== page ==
Because effectively what a person is doing when they download something illegally is injure or sometimes eliminate the possibility that more of that same material can be made again. The Hurt Locker, Chartier's film, was made for some $15 million or so, and performed poorly at the box office. At the same time, it won Best Picture, but the fact that many of the people who saw it downloaded it illegally to "see what the fuss was about," and moreover, that it made little money for its distributor, virtually ensures that future producers and studios won't commit money to a film that won't recuperate its costs or prove successful, no matter how many awards it wins.
Moreover, it disrespects the artists and creators of the content. Call it an emotional plea if you want, but for every one of those songs that was downloaded illegally, someone wrote and recorded and produced and edited it, and if that effort is not remunerated then those people literally cannot make more of them. Suffice it to say that this applies more directly to independent filmmaking and artists who record and release music themselves, but piracy has literally engineered the downfall of music distribution and the cycle of creative replenishment that has sustained new artists and new music for decades.
Of course, there are real arguments to be made that the fines and lawsuits lobbied against people who download content illegally are excessive. Perhaps they are too tough or ask for too much money. But there's an easy solution if you don't want to face those kinds of fines for filling out your music or movie collection – don't steal content. But if you are going to do it anyway, then at least take responsibility for your actions and own up to the fact that yes, you are stealing.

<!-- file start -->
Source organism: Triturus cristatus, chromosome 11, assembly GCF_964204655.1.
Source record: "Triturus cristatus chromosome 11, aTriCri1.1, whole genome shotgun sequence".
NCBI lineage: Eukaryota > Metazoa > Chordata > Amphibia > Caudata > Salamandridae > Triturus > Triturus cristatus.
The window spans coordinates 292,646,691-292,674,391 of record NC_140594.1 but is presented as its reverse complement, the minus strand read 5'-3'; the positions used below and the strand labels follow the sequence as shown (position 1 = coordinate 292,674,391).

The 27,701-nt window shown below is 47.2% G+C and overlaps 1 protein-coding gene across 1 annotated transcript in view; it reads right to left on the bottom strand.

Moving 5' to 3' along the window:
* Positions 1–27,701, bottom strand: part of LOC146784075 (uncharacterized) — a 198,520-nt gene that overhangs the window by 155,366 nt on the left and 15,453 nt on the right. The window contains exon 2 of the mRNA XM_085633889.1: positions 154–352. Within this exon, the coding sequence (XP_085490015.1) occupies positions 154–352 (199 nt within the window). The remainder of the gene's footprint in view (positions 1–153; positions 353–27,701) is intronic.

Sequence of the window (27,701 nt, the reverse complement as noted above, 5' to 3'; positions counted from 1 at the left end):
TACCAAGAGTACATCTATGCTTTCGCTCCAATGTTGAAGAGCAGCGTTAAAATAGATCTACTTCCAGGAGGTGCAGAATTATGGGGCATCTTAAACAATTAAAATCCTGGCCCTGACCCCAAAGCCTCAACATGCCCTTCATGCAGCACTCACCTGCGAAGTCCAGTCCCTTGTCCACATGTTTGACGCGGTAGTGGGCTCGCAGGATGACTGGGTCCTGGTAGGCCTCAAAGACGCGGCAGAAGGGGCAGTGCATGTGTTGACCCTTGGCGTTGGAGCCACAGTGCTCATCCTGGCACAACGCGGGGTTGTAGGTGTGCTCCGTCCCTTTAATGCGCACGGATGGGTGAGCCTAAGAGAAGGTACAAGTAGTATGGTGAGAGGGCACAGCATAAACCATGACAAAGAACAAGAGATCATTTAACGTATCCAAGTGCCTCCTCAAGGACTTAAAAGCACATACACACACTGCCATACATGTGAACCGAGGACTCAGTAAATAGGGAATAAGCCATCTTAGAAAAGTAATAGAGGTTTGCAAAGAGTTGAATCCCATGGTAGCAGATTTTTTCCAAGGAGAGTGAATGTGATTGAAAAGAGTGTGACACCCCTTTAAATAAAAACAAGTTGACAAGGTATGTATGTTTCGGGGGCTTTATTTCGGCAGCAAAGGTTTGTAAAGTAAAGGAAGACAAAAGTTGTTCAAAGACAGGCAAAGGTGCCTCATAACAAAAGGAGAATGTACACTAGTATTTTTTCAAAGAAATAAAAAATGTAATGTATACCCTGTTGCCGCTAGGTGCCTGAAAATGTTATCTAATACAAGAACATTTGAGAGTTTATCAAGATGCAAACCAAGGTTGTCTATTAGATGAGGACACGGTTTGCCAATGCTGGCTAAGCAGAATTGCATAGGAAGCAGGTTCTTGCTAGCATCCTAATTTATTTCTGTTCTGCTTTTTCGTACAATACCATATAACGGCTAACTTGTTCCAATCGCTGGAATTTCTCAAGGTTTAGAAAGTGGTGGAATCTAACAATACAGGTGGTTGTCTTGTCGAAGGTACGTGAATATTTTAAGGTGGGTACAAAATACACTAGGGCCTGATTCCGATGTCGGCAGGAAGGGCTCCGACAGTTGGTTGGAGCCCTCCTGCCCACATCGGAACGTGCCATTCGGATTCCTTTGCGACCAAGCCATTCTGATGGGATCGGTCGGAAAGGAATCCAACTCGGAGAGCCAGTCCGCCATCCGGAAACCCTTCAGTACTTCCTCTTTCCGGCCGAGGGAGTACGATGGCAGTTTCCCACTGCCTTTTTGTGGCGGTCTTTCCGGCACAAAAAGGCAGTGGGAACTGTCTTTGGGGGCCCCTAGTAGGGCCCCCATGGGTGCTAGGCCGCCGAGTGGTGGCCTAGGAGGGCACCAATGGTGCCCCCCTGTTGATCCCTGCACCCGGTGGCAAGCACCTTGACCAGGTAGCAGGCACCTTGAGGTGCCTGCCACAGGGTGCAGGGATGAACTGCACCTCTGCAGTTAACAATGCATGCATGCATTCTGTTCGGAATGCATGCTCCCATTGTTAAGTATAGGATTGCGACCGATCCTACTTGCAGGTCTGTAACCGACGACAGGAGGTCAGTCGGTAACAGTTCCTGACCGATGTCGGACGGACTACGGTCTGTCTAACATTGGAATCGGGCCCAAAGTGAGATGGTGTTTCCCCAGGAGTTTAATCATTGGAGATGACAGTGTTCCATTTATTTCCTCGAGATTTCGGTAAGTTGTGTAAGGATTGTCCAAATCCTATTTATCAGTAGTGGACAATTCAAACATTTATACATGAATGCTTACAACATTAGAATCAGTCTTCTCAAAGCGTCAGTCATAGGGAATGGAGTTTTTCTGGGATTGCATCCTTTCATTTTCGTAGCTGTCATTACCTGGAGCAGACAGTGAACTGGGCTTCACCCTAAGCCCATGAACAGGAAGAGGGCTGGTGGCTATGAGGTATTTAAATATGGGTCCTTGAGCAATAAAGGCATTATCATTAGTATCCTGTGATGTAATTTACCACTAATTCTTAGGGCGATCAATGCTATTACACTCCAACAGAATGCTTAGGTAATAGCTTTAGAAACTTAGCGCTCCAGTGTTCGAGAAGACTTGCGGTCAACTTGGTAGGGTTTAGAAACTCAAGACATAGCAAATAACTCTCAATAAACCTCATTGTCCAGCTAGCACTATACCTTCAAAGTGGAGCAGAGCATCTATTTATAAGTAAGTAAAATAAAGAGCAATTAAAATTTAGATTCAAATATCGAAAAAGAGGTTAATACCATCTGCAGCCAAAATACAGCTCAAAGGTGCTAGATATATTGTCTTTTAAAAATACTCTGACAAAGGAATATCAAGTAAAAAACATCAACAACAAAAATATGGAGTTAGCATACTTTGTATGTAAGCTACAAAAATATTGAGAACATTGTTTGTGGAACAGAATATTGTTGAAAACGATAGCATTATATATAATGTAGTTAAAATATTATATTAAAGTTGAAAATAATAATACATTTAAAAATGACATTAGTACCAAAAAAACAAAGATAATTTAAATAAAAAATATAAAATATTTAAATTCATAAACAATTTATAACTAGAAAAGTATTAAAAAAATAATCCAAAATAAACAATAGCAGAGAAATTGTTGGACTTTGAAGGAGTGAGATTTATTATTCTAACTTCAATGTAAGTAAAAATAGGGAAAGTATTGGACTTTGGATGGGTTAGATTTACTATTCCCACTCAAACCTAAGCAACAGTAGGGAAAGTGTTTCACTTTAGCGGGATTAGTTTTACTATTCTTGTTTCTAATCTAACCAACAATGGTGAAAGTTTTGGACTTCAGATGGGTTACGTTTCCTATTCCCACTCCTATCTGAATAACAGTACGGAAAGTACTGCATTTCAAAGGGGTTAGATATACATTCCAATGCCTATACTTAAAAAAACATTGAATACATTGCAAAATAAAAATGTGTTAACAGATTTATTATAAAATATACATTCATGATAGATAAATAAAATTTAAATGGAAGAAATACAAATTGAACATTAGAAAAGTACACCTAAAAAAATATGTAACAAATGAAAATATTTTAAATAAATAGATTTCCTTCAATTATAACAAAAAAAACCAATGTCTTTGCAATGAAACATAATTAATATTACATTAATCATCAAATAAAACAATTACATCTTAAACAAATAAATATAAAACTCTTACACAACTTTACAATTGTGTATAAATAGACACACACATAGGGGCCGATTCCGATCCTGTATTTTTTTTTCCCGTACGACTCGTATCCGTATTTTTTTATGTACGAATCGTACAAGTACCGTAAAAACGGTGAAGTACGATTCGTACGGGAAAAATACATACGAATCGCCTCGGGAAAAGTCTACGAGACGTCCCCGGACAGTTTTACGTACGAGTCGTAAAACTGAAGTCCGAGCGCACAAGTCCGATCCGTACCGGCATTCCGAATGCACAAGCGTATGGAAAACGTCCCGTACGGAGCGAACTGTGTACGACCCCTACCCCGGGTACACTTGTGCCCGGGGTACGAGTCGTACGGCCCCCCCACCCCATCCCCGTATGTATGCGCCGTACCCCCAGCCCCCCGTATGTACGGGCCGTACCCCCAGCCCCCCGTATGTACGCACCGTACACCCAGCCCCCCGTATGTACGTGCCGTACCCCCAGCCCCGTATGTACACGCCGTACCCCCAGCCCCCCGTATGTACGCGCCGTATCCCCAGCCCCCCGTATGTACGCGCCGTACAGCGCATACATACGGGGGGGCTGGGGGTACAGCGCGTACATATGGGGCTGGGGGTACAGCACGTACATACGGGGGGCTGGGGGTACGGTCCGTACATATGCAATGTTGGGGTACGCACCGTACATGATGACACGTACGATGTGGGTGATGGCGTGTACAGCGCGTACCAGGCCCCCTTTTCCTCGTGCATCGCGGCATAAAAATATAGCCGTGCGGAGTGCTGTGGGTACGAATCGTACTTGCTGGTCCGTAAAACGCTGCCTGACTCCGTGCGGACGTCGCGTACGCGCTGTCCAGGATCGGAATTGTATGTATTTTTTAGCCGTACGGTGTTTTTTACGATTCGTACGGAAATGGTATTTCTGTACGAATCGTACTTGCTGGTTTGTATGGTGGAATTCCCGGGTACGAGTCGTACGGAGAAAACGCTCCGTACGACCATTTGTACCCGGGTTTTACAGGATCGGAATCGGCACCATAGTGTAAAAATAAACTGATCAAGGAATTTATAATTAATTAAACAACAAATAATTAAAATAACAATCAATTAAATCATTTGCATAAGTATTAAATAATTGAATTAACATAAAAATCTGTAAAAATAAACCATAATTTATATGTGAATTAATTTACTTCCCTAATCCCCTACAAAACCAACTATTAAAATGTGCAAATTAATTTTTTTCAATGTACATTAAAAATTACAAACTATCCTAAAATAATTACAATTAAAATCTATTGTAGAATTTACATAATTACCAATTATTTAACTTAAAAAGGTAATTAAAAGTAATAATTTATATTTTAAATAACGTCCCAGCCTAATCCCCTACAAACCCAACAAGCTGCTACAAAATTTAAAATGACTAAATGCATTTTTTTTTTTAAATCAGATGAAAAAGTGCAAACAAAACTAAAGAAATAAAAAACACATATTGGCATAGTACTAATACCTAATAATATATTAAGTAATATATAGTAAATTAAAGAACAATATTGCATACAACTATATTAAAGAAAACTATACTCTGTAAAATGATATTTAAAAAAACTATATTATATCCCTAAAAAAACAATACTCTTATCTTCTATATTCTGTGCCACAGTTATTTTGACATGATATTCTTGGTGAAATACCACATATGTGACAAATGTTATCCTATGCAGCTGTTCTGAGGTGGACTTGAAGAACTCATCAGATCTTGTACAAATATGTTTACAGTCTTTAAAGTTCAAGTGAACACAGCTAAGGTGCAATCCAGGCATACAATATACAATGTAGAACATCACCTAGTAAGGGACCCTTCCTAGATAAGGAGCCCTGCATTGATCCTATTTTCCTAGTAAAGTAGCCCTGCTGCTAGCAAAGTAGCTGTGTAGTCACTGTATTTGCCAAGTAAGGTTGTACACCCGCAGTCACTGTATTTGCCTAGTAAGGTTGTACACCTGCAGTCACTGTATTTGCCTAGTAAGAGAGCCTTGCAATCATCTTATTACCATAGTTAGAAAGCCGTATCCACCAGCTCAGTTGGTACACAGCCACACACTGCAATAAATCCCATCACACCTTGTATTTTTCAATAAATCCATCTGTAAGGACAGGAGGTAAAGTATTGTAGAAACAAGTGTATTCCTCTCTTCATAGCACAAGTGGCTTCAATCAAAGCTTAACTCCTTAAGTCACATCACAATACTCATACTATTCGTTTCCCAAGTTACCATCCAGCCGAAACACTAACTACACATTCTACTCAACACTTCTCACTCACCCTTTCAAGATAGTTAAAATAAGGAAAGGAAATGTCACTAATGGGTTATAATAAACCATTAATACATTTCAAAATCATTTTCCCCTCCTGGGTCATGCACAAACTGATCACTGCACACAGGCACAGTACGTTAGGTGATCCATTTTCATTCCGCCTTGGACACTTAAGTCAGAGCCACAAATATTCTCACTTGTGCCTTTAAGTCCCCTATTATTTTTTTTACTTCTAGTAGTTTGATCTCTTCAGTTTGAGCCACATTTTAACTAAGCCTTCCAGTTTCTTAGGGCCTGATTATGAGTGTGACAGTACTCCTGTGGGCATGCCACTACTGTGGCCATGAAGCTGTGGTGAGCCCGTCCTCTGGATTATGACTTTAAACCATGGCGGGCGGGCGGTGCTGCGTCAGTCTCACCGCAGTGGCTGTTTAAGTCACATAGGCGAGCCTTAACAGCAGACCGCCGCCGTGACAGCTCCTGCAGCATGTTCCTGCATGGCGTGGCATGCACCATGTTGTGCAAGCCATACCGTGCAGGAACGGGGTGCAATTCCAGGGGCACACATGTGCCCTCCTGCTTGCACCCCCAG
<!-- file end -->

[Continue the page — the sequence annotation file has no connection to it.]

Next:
Ultimately, it all comes down to taking responsibility for oneself, which means paying for all of the entertainment content you want to watch or listen to, respecting the efforts of artists who try to make a living producing that content, or at the absolute least, owning up to the fact that you're taking something that doesn't belong to you. Even though it's a file, it's ones and zeroes in cyberspace, or it's not something physical, it's still a product, just like the CD players and iPods you smartly choose not to slip under your jacket at Best Buy and try to walk out with.
Don't pretend that you're engaging in class warfare by ripping off a young artist whose self-released album is starting to get some radio play. Don't try to justify downloading an independent horror movie (or even a studio one) by saying that "the system" sets unfair prices for legal purchases. And don't ascribe repeated theft of news or reviews to some mysterious sociological experiment where you're trying to see how long it takes for the rest of the internet to catch you plagiarizing. Be a responsible person, even if you're not an adult, acknowledge your behavior, and accept the repercussions of it. Because as has already happened with illegal downloaders and plagiarists, eventually someone will find out what you're doing, and make you pay for your choices. The question is, do you want to determine the cost of stealing content, or would you rather let them do it?